3 de maio de 2014

Teach for America: Is the Magic Gone? by dianeravitch

May 3, 2014
This article in The Hechinger Report looks at the current turmoil surrounding Teach for America. It is sending young people to take jobs away from experienced teachers. There is a growing movement to resist TFA on college campuses, started by young people who aim for a career in teaching, not a bullet point on their resume. Meanwhile, the key staff jobs in Congress are held by former members of TFA, placed there strategically to protect TFA's interests. And, most disturbingly, TFA has become the labor force for the privatization movement, the young people who staff privately managed charters. Not coincidentally, TFA is a favorite of the far-right Walton Family Foundation, which is devoted to vouchers and charters, while snubbing public schools.

Teach for America is a paradox. The young people who enter its program are idealistic, bright, and generally very admirable. The organization is cunning, ambitious, highly political, and supplying the cheap labor to privatize America's public schools and undermine the teaching profession.

The young people who join TFA are eager to serve. The organization TFA seems remarkably self-serving.

Whereas TFA began with the promise of placing its inexperienced young teachers--fresh college graduates with only five weeks of training--where they were needed most, TFA is now sending its recruits to districts where they are not needed at all, where there are no teacher shortages, where experienced teachers are being laid off and replaced by the cheap labor of TFA. For policymakers, it is a calculated decision to save money. After all, few TFA will stick around long enough to earn a high salary or to qualify for a pension. Step by step, TFA is making the case that teachers need no preparation to be "great" teachers,, even though it is not true, even though no high-performing nation would place amateurs in the classroom as full teachers, even though their claim in effect says that there is no such thing as a teaching profession.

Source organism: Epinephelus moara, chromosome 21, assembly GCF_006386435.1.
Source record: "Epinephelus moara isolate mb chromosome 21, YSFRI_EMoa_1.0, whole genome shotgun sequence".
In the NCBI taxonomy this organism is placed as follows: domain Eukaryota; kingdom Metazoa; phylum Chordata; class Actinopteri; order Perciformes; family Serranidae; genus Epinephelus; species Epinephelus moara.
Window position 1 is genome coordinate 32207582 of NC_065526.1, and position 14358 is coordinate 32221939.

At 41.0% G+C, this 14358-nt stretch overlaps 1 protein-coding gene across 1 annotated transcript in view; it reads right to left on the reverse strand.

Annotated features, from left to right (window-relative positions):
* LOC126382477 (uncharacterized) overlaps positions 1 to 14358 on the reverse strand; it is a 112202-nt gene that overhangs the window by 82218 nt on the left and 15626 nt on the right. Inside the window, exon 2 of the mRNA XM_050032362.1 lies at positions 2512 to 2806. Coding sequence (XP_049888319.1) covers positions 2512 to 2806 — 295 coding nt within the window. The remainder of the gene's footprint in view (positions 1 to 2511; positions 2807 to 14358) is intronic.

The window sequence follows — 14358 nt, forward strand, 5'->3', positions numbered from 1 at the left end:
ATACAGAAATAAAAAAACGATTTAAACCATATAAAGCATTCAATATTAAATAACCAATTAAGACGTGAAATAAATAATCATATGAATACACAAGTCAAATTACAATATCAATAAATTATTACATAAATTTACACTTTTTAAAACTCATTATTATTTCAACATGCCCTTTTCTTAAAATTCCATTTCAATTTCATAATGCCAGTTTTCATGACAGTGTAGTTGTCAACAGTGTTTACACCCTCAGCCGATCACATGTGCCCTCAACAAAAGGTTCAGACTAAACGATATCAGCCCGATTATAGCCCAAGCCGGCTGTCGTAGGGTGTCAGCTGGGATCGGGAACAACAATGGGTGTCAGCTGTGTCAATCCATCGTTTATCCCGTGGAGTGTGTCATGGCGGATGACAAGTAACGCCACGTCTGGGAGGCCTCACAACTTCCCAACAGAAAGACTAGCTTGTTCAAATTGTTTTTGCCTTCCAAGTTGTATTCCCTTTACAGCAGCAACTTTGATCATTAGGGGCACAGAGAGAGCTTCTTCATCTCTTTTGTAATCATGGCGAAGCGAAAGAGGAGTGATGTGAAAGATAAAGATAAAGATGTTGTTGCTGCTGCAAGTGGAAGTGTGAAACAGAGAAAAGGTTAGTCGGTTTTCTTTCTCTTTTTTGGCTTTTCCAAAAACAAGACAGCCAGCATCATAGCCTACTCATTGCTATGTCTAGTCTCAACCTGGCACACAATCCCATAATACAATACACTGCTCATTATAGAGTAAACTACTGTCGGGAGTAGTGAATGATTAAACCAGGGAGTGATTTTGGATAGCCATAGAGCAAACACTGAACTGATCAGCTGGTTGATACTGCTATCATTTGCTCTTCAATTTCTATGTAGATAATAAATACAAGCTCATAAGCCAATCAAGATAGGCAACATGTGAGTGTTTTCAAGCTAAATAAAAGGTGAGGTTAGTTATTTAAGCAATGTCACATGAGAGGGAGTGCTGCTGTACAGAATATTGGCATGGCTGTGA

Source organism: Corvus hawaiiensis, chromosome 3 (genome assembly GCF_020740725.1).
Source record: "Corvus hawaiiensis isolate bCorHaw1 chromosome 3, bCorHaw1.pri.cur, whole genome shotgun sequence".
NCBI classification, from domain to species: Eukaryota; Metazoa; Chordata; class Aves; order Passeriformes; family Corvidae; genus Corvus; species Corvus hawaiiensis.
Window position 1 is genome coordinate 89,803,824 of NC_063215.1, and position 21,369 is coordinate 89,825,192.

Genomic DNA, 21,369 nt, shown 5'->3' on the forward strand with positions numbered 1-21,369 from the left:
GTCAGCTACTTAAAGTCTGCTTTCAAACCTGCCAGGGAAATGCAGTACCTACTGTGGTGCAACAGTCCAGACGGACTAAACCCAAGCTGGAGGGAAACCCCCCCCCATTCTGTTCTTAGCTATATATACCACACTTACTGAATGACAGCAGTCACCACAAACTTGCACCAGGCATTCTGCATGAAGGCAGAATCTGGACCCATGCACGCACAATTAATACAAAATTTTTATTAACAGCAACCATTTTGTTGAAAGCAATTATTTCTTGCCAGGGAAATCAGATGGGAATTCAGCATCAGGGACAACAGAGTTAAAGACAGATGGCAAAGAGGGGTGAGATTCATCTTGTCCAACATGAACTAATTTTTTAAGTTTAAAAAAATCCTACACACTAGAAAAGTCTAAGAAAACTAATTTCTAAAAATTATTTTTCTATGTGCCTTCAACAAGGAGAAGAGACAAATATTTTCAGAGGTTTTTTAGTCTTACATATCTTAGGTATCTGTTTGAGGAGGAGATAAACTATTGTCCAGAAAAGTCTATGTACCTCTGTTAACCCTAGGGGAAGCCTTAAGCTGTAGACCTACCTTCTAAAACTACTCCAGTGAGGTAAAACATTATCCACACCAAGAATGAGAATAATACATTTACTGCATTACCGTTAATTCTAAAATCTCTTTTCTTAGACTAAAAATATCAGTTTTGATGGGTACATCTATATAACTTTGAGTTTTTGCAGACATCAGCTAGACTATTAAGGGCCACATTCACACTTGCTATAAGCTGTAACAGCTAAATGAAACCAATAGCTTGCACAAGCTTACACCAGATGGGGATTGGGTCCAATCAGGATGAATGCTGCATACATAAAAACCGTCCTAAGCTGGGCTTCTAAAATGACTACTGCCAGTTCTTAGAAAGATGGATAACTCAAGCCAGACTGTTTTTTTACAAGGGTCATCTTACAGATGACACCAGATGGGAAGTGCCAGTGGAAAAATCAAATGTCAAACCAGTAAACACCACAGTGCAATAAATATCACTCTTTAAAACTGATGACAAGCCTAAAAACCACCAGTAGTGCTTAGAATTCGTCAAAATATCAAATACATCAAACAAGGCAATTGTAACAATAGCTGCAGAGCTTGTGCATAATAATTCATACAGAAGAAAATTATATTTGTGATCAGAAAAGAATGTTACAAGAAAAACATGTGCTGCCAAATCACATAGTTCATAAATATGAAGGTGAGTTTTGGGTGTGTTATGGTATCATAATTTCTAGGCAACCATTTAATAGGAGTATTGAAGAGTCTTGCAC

Perhaps it is no accident that the highest profile alums of TFA are leaders of the privatization movement, like Michelle Rhee, John White, Bobby Jindal's Commissioner of Education in Louuisiana, and Kevin Huffman, Governor Haslam's Commissioner of Education in Tennessee, and Erik Guckian, senior education advisor to far-right North Carolina Governor Pat McCrory.

With more and more alums and college students aware that TFA has become a pawn of the privatization movement, what will idealistic young people think of the organization in the future? Where did TFA's idealism go?

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